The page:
Uncertainty and turmoil marked the first quarter of 2022. The U.S. economy began the year with solid momentum. Last year ended with GDP growing at a nominal rate of 14.6% (6.9% adjusted for inflation), more than three times the long-term average. Then the proverbial wheels started coming off. First, the Omicron variant of the covid virus peaked at more than 800,000 cases a day in mid-January, far worse than earlier waves of infection. Absenteeism from isolating workers caused significant business disruptions, from cancelled flights to lengthening delays in supply chains. Then, Russia invaded Ukraine on February 24th. Sanctions against Russia and interrupted production in Ukraine reduced the supplies of oil, gas, grains, metals, and other commodities, aggravating an already bad global inflation problem. With the threat of even higher levels of price increases, the Federal Reserve laid the foundation for raising interest rates and quantitative tightening, which will slow economic growth. Mortgage rates are almost double what they were last year. Borrowing costs for companies and governments have also jumped.
Higher interest rates slow economic growth in many ways. Companies wanting to expand will face higher financing costs, making some projects no longer viable. Home buyers will have to spend more on mortgage payments and less on discretionary purchases. The higher cost of borrowing against home equity will discourage some homeowners from remodeling. Governments will need to spend more of their budgets on interest expense, potentially “crowding out” other important expenditures.
The effects of higher interest rates have delayed full recovery from the pandemic-induced recession, and the strength of the rebound will be less robust. However, consumers and businesses, with high levels of savings and strong balance sheets, are in good financial shape to withstand higher rates. Continuing high demand for workers will support economic growth, but at a reduced pace. First quarter nominal economic growth should still be more than 8% annualized (1% after inflation). The receding covid virus has allowed for more normal economic activity and large numbers of people to return to work.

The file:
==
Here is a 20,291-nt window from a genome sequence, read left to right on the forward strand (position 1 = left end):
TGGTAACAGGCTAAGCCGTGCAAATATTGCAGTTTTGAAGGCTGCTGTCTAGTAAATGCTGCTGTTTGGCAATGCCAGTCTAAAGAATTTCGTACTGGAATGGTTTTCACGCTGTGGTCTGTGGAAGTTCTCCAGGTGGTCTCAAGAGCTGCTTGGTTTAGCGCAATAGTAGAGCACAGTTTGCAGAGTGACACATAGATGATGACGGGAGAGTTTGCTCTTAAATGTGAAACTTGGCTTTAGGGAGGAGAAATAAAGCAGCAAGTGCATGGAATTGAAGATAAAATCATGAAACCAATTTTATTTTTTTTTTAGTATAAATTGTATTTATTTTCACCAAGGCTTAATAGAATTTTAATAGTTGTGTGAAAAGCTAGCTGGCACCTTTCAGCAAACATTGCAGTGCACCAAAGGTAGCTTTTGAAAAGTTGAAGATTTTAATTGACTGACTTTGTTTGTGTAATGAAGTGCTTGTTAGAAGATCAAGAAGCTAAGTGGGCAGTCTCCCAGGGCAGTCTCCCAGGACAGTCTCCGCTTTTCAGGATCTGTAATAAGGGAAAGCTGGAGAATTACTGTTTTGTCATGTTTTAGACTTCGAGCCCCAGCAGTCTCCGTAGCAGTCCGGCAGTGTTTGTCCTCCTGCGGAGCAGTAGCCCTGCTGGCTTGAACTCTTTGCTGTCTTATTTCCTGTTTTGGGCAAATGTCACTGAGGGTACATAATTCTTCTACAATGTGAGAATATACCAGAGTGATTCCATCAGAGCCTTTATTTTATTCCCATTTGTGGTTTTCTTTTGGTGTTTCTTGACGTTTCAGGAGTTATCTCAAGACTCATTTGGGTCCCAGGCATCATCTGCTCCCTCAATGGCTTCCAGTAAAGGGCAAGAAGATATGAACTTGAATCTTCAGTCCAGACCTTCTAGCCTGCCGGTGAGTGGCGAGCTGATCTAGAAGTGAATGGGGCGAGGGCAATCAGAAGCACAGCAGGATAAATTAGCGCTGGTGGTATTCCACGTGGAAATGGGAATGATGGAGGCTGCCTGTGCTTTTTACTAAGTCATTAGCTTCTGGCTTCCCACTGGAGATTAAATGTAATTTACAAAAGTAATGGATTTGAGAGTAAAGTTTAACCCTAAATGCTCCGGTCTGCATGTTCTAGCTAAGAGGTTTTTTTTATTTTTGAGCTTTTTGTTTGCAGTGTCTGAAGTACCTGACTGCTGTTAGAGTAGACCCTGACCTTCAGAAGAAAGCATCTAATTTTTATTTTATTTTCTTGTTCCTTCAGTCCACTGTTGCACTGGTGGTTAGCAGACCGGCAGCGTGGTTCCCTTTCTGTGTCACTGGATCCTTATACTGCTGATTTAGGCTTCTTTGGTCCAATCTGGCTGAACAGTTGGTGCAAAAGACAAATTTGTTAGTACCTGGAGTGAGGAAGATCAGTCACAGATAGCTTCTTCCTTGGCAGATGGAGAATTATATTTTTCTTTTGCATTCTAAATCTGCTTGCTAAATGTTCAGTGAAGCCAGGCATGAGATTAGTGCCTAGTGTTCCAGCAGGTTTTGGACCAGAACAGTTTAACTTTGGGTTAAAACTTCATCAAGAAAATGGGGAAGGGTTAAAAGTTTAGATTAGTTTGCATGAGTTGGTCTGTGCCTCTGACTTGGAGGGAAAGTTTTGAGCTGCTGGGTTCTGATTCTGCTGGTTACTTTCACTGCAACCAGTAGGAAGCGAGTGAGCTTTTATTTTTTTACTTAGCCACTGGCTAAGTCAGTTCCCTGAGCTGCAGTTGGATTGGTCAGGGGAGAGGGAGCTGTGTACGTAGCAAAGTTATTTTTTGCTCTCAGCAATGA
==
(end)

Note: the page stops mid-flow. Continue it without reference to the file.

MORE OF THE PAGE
Stock and bond prices declined during the first quarter, adjusting to higher interest rate expectations. Higher rates are necessary to compensate bond investors for the reduced purchasing power of their principal, but as rates rise bond values will decline. For stocks, the present value of future earnings declines as rates increase. Higher interest rates should now be fully reflected in stock prices and future performance should be supported by rising earnings. Bond prices, however, will continue to suffer as rates ratchet higher.
Slower growth and reduced demand should eventually allow supply chain problems to heal and the upward pressure on prices to abate. Businesses will, over time, hire enough workers and improve the productivity of existing workers to solve current capacity constraints. We do not expect an economic recession this year or next.
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March 31, 2022
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This commentary contains general information that is not suitable for everyone. The information contained herein should not be construed as personalized investment advice. Past performance is no guarantee of future results. There is no guarantee that the views and opinions expressed in this commentary will come to pass. Investing in the stock market involves gains and losses and may not be suitable for all investors. Information presented herein is subject to change without notice and should not be considered as a solicitation to buy or sell any security.
 U.S. Bureau of Economic Analysis, February 22, 2022
 Federal Reserve Minutes, March 15-16 2021
 Federal Reserve Economic Data, St. Louis Fed
 Federal Reserve Bank of Atlanta, GDPNow
 Vanguard Benchmark Returns, https://personal.vanguard.com/us/funds/tools/benchmarkreturns